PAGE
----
Why Everyone Wears NASA Branded Clothing

Once you start noticing them, it’s hard to stop.

There have been several trending pieces about the phenomenon in recent years. And NASA Media Liaison Bert Ulrich – who oversees the use of NASA logos in film, TV and apparel – confirms that demand for NASA-branded apparel is far from running out, at least based on the number of logo deals he has approved. He’s been in the job for more than two decades, so he’s seen the trends come and go. (mainly flow)
Some of the latest sales booms can be traced to a surprising place: U.S. luxury fashion house Coach, which launched a NASA-branded clothing line in 2017, Ulrich told CNN Business.

Coach originally approached NASA to ask if it could use the “worm” logo, the retro design the space agency used from 1975 to 1992. NASA, which banned the use of the worm after it was retired in the 90s, changed his mind. about it, allowing Coach to use the logo, said Ulrich.

And the “worm” has since returned to official use and cemented its widespread adoration, at least among die-hard space fans.

After the Coach clothing line was released, things exploded.

“Before 2017, we were doing five or 10 [logo approvals] one week. We’ve gotten to the point where we’re releasing an average of 225 a week,” Ulrich said.

Last year there were “over 11,000 requests”, he said, an all-time high.

Not all of these requests are approved, Ulrich added. But the reason there’s so much interest in pasting NASA logos on everything from Vans sneakers to trucker caps may have something to do with the fact that these companies don’t have to license the logo. . It’s all free, and NASA doesn’t make a dime for it.
That’s not usually how licensing agreements work, but because NASA is a government agency, much of its assets — including photos, logos, and even technology designs — are in the public domain. If a business wants to print NASA logos on t-shirts or coffee mugs, all they need to do is email NASA’s merchandising department as required by law. Usually it lands in Ulrich’s inbox.
Ulrich’s job is simply to make sure the logo is used in a way that conforms to space agency-approved aesthetic guidelines. No use of unapproved colors, for example. And, of course, NASA wants to make sure its mark isn’t used for any unfortunate purposes, such as in a way that suggests NASA endorses a company or product. If a company misuses the logo, NASA’s legal office will often send a cease and desist letter, Ulrich said.
After Coach launched its NASA clothing line, high-end designers including Heron Preston and, more recently, Balenciaga, launched their own lines. Pop singer Ariana Grande had a song and a whole line of NASA merchandising. There were also Adidas, Swatch, Vans and countless others over the past decade.
Through this lens, it is possible to explain the phenomenon through what we will call “the Miranda Preistly effect”. Remember that scene in 2006’s “The Devil Wears Prada” in which Meryl Streep’s character Priestly verbally dresses her inept young intern in fashion? She explains that the blue sweater she’s wearing is actually “cerulean,” and is as much the product of fashion-obsessed industry moguls as anything on the runway. According to Priestly, designers and the fashion media essentially curate trends, and even consumers who are less interested in fashion are influenced by these decisions.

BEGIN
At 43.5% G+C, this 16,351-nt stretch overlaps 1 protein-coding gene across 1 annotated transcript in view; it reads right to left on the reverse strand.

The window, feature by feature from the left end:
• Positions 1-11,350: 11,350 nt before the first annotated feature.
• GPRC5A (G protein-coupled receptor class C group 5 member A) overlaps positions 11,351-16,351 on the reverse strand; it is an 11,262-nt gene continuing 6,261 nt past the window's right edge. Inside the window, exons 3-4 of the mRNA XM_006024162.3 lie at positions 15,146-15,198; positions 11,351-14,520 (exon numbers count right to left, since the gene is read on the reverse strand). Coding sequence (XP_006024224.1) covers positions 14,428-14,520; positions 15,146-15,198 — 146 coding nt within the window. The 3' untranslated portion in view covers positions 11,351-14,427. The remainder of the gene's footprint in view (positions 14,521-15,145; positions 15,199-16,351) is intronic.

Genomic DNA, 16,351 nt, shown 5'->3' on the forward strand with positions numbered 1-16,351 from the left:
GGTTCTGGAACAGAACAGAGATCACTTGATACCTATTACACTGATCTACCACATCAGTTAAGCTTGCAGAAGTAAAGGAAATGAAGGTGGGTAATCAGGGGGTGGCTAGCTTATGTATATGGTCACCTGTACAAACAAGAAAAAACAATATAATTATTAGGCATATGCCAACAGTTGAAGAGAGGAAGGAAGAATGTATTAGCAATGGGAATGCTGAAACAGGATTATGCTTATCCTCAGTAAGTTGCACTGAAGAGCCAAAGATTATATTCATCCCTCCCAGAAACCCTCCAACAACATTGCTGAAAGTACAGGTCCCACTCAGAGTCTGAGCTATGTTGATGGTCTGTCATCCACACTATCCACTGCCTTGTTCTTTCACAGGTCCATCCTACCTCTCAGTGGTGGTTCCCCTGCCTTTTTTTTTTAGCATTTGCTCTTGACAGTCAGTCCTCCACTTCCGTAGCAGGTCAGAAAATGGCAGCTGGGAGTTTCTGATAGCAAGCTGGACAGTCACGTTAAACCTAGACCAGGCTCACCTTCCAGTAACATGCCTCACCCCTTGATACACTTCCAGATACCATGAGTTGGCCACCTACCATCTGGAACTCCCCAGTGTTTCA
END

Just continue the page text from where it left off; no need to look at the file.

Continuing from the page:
A guest wearing a NASA bomber jacket during London Fashion Week men's collections at Matthew Miller on January 7, 2017 in London, England.
But that’s only half the story, according to Jahn Hall, the creative director of Brooklyn-based design agency Consortium, which works on set design and styling for various brands.

Before Coach, kids bought NASA t-shirts at vintage stores because they liked the nostalgic feel, the nostalgia of a piece of classic Americana, Hall said.

“You start with kids in cities like New York buying like old Disney products or old NASA t-shirts, and then suddenly some like ‘cool hunters’ in the fashion industry, like at Urban Outfitters, see it and suddenly think, ‘We should transform some NASA-branded t-shirts,'” Hall said. “It’s a kind of trend reverse engineering.”

It was probably only after the “cool kids” started wearing NASA t-shirts on the streets that designer brands picked it up and sold it back to them.

Hall, the Brooklyn-based creative director, said that in his mind, wearing the NASA logo was more about showing off what the logo stands for than declaring his love for outer space.

It represents “that kind of quintessential American optimism that we can do anything,” he said.

It is not politically affiliated, he added, and can be marketed to young liberals and rural conservatives, sparking the same nostalgia.

“People who work for brands like Heron Preston and Balenciaga are as enamored with the fantasy of space travel as anyone else. No one is immune to that level of nostalgia, so it only makes sense that these brands want to incorporate this into their own collections,” he said.

It’s happened with other logos and franchises, he notes, like Balenciaga doing projects with “The Simpsons” or Coach with Mickey Mouse.

“These enduring symbols speak to everyone, regardless of socioeconomic status. Not everyone can connect with Heron Preston or Target, but everyone gets modern Americana from brands like NASA, Disney, Peanuts and The Simpsons,” he said. “Things like NASA sort of act like this magic equalizer.”

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